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Sarah Butler is in her early thirties and lives in Manchester. She runs a consultancy which develops literature and arts projects that explore and question our relationship to place. She has been writer in residence on the Central Line, the Greenwich Peninsula, and at Great Ormond Street Hospital, and has taught creative writing for the British Council in Kuala Lumpur. Ten Things I've Learnt About Love is her first novel, and will be published in twelve languages around the world.
'A hymn to London -- poetic and incantatory. The gripping, hopeful love story is deftly threaded through wonderfully detailed, sensuous prose'. Martina Evans 'Sarah Butler writes a very real London, linking paths through the city with a moving, eloquent story of love, loss and family' Stella Duffy 'Heartbreaking and hopeful, Ten Things I've Learnt About Love criss-crosses London in a search for fathers and daughters, family and home. For anyone who has ever wondered where they belong, or to whom they belong, the answer can be found within Sarah Butler's tender debut novel' Vanessa Diffenbaugh, author of The Language of Flowers 'A very enjoyable read ... subtle and clever' Clare Morrall, Booker Prize-shortlisted author of Astonishing Splashes of Colour 'A tender and imaginative novel about love, belonging and the ties that bind, this is a beautifully written book that shows the reader contemporary London through the eyes of two people on personal journeys.'Choice magazine 'If this weren't billed as a debut novel, one would never know it. Sarah Butler writes with the deftness and delicacy of a master storyteller, giving us a compassionate, achingly beautiful rendering of a father and daughter.' Hillary Jordan, author of Mudbound and When She Woke 'Graceful and subtle... love, in all its shape-shifting complexity, is at the core of this novel; that and the consequences -- good and bad -- of keeping secrets... The shifting and intricate dynamics of family life, and the vertiginously painful feelings of loss induced by relationship breakdown and bereavement, are written with imaginative precision. This is a thought- as well as emotion-provoking novel... It also sparkles with hope.' Independent on Sunday 'Increasingly suspenseful... a moving and satisfying debut' John Harding, Daily Mail 'A warm-hearted, hopeful fable about trying to stay true to yourself: about losing parents, building bridges and seeing miracles in the dust on the pavement' Maggie Gee 'This poignant novel about fathers and daughters, homecoming and restlessness, is also a love letter to London... Butler has viewed the city in all its weathers and moods, and this shines through on every page. Equally elegant are her observations of the emotional turmoil of her main characters as they pace the capital's highways and byways, united by a secret... A moving, life-affirming debut.'Marie Claire 'In a novel flitting between the perspectives of young Alice and homeless older gentleman Daniel, Butler gives an astute insight into both their worlds.' The Big Issue 'Explores the bonds and fractures between fathers and daughters... This is a novel strong in both style and substance that tells a poignant tale of hope and love regained' We Love This Book 'Exquisitely written... Butler writes with lucidity, compassion and a beautifully detailed eye for London and all its quirks' Metro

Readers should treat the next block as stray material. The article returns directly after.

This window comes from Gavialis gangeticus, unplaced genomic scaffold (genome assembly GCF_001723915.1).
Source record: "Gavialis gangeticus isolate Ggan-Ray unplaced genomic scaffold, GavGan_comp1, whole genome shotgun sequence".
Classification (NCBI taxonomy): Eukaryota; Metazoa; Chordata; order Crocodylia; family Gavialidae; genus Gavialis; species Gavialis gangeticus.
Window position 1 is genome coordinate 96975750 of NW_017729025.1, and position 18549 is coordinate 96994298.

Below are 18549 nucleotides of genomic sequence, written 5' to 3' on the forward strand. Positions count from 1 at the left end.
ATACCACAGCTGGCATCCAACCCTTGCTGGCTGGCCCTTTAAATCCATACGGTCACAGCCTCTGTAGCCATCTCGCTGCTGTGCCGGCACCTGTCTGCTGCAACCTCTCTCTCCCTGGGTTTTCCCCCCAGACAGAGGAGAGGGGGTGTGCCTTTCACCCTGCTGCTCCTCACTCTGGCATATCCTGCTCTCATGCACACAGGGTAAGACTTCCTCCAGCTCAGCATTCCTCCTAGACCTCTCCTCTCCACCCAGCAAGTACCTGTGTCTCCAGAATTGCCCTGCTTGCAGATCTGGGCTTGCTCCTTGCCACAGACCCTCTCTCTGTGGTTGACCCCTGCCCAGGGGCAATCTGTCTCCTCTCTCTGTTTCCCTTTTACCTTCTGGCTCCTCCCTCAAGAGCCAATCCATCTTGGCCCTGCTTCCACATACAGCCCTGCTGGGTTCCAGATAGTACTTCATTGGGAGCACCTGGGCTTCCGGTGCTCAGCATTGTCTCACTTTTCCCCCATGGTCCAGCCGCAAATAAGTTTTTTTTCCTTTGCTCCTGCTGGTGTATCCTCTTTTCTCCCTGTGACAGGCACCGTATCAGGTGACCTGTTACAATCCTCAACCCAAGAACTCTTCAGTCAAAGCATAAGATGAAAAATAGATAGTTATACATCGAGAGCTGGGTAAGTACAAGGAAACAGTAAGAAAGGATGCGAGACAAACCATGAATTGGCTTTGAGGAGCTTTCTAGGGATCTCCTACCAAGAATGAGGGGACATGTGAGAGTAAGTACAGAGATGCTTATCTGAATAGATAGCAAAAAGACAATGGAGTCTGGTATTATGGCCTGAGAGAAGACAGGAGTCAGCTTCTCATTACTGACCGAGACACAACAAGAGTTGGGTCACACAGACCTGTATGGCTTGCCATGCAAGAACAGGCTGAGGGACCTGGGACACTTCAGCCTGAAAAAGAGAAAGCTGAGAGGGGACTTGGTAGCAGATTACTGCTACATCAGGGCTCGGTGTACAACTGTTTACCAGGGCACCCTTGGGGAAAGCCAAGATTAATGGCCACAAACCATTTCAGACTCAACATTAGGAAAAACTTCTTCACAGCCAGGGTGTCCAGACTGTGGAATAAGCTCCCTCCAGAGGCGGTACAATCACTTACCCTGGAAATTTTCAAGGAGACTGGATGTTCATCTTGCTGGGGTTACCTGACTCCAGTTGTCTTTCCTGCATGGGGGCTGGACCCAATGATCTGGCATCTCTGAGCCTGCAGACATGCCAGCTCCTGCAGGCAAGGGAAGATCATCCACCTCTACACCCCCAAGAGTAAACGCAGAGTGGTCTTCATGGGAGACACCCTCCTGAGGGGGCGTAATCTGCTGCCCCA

Alice, the youngest of three sisters, has felt oddly disconnected from her family since the death of her mother when she was four. Leaving her father and siblings and a failed romance in London, she sets out to travel the world, wandering from place to place until her sisters summon her home because their father is dying of pancreatic cancer. Alice is adrift and unsettled, unable to communicate her love to her father before he dies, and self-conscious about her choices when compared to her sisters. Alice alternates narration with Daniel, a 60-year old homeless man whose heart troubles are causing him to revisit his past, including the affair he had with a married woman. As Alice moves forward, cleaning her deceased father's house and making peace with her sisters, Daniel works up the courage to approach her. The relationship they build is unusual, and Butler's elegant prose-interspersed with thoughtful lists, such as "Ten things I know about my mother" and "Ten foods that stress me out," written by Alice and Daniel-makes this a moving debut. Agent: Andrew Kidd, Aitken Alexander Associates (U.K.). (July) (c) Copyright PWxyz, LLC. All rights reserved.